Back-to-school time reminds me of shopping for school supplies. It was great to get new stuff, but the most important decision came down to one thing: the crayons.
This choice moves far beyond the simple joy that comes from a new purchase. It travels deep into the psyche of a young person as it will inevitably define who you are the moment your 4th grade teachers asks you to “please get out your crayons!”
But let me warn you; the choices are vast.
First, steer clear of your off-brand types. Prang’s ‘Flesh-Tones of the World’ would be a devastating mistake. Rose Art’s ‘matte pastels’ or Dixon’s ‘x-tra large fluorescents’ fall within the same. Kids ultimately know one thing, and that’s the Crayola Brand. It’s like comparing a Ford Tempo to a Mercedes-Benz. I wanted my Mercedes, and I wanted it beefed-up fully loaded. Next comes your size.
I can remember scanning the shelves salivating at my options. There were the dinky 8-pack boxes. “Pshh… amateur.” Next there was the 16 or 24 packs. “Lame.” It was getting better but still severely limiting to my creative ability. I was in pursuit for better. I considered myself a professional.
Finally, I would lay my eyes on the most miraculous box of crayons known to man; the Crayola Crayon 64-piece Deluxe Set with build-in sharpener. The holy grail. They were smudge-proof, waterproof, ideal for paper, water, cardboard, or fabric, and certified AP nontoxic.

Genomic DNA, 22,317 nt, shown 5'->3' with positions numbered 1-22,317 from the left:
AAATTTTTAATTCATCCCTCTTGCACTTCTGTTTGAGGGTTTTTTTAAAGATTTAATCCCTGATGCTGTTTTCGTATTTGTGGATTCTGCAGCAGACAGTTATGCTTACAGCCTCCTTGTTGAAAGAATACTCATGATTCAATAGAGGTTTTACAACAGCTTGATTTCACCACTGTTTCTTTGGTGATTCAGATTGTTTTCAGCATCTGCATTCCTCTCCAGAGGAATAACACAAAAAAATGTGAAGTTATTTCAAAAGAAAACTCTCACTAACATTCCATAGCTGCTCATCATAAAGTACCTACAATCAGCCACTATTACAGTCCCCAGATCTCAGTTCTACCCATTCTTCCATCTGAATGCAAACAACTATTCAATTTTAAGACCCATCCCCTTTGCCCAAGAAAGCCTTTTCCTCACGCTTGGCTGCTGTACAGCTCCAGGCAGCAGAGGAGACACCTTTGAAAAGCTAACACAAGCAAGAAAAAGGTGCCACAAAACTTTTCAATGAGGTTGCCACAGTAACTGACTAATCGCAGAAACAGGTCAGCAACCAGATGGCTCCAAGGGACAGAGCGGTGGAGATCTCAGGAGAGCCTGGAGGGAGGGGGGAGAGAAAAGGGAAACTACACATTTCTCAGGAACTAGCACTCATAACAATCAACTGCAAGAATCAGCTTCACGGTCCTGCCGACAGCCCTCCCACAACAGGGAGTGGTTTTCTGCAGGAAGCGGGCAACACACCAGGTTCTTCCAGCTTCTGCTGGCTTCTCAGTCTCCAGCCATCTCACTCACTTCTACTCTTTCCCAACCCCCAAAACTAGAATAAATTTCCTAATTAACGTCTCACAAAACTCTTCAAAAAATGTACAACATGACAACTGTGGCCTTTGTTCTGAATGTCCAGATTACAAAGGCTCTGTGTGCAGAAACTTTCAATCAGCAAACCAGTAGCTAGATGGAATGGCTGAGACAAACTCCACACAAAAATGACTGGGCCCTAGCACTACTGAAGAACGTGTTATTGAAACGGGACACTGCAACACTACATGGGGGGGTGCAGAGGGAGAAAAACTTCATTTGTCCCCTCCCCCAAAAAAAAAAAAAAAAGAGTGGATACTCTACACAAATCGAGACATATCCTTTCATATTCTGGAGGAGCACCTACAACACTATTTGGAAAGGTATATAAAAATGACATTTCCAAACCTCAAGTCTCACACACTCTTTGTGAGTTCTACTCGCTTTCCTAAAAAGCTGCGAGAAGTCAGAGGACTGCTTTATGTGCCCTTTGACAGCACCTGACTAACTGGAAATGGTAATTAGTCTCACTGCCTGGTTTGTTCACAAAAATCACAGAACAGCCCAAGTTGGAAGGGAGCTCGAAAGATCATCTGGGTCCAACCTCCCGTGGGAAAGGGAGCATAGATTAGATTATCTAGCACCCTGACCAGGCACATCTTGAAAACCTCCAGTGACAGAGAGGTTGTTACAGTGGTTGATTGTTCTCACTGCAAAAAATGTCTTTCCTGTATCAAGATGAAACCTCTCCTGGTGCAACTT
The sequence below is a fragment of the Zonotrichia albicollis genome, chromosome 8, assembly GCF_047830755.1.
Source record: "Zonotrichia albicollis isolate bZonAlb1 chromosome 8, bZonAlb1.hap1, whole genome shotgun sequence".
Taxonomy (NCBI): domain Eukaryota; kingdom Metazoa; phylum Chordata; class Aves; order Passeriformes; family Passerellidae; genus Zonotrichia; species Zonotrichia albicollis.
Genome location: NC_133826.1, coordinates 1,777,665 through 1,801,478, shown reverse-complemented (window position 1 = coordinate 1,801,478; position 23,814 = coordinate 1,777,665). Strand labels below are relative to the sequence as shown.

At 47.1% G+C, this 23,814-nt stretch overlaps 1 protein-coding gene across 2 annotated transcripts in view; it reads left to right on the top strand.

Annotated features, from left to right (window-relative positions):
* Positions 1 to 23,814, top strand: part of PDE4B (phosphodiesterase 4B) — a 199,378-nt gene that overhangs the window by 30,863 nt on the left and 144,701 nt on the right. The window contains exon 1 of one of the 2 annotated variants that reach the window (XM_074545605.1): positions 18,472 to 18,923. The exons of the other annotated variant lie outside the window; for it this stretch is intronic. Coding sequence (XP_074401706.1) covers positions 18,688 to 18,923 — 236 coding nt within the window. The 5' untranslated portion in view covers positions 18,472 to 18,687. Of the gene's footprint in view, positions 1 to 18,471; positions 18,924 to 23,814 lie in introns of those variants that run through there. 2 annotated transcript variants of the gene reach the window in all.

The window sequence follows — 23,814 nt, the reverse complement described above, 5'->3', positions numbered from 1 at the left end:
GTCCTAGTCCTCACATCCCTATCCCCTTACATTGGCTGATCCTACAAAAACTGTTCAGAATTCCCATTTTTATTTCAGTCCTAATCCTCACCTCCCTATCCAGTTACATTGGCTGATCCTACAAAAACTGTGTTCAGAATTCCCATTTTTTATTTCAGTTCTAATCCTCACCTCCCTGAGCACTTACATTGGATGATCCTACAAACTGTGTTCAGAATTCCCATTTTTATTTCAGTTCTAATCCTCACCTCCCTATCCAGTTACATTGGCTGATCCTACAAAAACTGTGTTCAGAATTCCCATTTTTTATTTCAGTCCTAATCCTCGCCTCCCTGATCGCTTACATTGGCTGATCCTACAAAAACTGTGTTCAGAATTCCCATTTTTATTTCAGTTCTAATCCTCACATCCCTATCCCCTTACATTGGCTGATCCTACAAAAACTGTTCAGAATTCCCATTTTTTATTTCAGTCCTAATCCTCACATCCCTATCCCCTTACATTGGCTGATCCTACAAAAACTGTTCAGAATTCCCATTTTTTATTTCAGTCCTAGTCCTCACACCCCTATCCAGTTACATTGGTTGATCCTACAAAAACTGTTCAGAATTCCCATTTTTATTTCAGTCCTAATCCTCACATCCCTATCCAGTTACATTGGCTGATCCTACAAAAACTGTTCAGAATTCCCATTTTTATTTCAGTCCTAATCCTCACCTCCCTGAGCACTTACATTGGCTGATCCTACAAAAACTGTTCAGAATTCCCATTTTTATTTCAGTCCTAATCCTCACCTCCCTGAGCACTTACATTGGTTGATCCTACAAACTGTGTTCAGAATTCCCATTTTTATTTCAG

Once in class I would unwrap the box and place it on my desk. I carefully opened the top to reveal 4 rows of stadium-style seating so you could see every possible color, each crayon perched neatly in line. ‘Look at this, in all her glory’ I thought to myself. ‘Miraculous’.
A devious smirk would creep across my face as I stared at the other kids’ unwrapping their crayons. Little Richard with his 24-count box, Natalie with her off-brands! HA! What fools.
Only I had sea-foam greens and fuchsias. The ‘Antique Brass’ and ‘Banana Mania’ crayons. I was on top of the world, the coolest kid in class.
Now that Iv’e grown up I look back and realize there is an important piece missing to what made me so cool… Unfortunately I was the only kid that actually cared.